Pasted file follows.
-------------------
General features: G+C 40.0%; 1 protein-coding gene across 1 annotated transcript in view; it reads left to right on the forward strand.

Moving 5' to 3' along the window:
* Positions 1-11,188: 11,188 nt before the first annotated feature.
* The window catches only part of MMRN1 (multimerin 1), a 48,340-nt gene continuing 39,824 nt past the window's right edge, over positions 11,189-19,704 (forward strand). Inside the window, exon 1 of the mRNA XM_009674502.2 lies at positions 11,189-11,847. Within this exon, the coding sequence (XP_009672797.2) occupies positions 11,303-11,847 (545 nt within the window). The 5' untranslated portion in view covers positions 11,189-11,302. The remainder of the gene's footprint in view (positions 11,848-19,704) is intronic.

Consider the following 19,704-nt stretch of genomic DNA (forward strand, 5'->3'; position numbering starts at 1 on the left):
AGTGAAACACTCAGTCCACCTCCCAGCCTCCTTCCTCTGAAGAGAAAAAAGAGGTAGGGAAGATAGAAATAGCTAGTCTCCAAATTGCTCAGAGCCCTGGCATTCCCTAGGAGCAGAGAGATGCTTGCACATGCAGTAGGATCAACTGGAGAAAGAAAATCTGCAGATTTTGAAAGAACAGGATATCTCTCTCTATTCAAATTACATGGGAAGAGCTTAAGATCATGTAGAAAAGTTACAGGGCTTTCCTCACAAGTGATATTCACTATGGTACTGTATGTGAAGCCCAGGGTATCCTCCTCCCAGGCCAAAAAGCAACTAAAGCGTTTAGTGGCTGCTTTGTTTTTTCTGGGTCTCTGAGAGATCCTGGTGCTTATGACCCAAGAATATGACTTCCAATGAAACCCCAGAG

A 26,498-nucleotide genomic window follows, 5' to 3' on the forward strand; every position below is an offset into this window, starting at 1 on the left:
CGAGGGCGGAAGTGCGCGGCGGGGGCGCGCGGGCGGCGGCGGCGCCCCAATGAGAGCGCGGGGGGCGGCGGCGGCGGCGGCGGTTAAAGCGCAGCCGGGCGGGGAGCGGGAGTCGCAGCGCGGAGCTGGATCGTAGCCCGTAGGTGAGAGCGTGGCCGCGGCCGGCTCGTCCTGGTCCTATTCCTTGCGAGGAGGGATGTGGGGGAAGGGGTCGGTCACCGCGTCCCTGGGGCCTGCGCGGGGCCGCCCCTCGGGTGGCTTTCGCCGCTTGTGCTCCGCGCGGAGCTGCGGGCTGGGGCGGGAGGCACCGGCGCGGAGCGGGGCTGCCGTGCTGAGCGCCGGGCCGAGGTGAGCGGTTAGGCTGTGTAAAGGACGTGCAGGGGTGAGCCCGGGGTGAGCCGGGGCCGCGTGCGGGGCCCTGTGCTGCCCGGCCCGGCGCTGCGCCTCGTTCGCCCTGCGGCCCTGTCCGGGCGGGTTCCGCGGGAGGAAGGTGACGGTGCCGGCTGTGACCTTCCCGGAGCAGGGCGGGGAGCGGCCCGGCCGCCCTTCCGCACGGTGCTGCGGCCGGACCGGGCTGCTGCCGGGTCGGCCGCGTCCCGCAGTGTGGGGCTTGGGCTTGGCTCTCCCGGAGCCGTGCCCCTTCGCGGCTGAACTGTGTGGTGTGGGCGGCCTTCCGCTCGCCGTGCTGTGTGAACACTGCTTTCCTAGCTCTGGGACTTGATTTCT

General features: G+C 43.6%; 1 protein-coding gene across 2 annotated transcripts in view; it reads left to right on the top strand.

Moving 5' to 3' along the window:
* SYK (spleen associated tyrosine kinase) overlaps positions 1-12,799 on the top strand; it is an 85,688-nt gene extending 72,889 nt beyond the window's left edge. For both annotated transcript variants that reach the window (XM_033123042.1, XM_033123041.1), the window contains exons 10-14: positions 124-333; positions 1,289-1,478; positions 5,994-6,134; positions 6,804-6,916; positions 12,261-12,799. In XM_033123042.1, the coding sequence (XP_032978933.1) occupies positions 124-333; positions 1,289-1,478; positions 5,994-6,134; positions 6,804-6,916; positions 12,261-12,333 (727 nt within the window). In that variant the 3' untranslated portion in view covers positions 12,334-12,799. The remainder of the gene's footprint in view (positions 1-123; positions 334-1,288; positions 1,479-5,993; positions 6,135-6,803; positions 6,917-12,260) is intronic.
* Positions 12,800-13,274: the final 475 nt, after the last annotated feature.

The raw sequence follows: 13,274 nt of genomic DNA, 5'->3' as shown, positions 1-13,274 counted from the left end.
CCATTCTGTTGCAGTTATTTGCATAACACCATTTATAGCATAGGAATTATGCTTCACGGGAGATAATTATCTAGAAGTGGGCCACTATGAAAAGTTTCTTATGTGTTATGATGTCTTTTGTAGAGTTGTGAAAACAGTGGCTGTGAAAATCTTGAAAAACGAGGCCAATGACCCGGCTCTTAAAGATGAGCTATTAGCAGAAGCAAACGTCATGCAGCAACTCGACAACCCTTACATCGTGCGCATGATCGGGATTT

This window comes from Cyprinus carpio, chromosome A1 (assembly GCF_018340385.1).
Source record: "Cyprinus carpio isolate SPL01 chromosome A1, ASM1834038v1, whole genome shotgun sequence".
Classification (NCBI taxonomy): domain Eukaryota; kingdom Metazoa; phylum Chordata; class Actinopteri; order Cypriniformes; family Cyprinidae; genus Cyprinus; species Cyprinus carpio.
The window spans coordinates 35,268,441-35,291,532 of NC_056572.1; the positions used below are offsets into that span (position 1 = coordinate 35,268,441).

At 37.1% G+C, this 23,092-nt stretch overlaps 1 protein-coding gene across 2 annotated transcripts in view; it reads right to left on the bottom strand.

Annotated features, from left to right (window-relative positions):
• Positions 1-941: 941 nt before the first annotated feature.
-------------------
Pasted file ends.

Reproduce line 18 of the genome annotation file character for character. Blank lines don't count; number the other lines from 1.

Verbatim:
The window spans coordinates 35,268,441-35,291,532 of NC_056572.1; the positions used below are offsets into that span (position 1 = coordinate 35,268,441).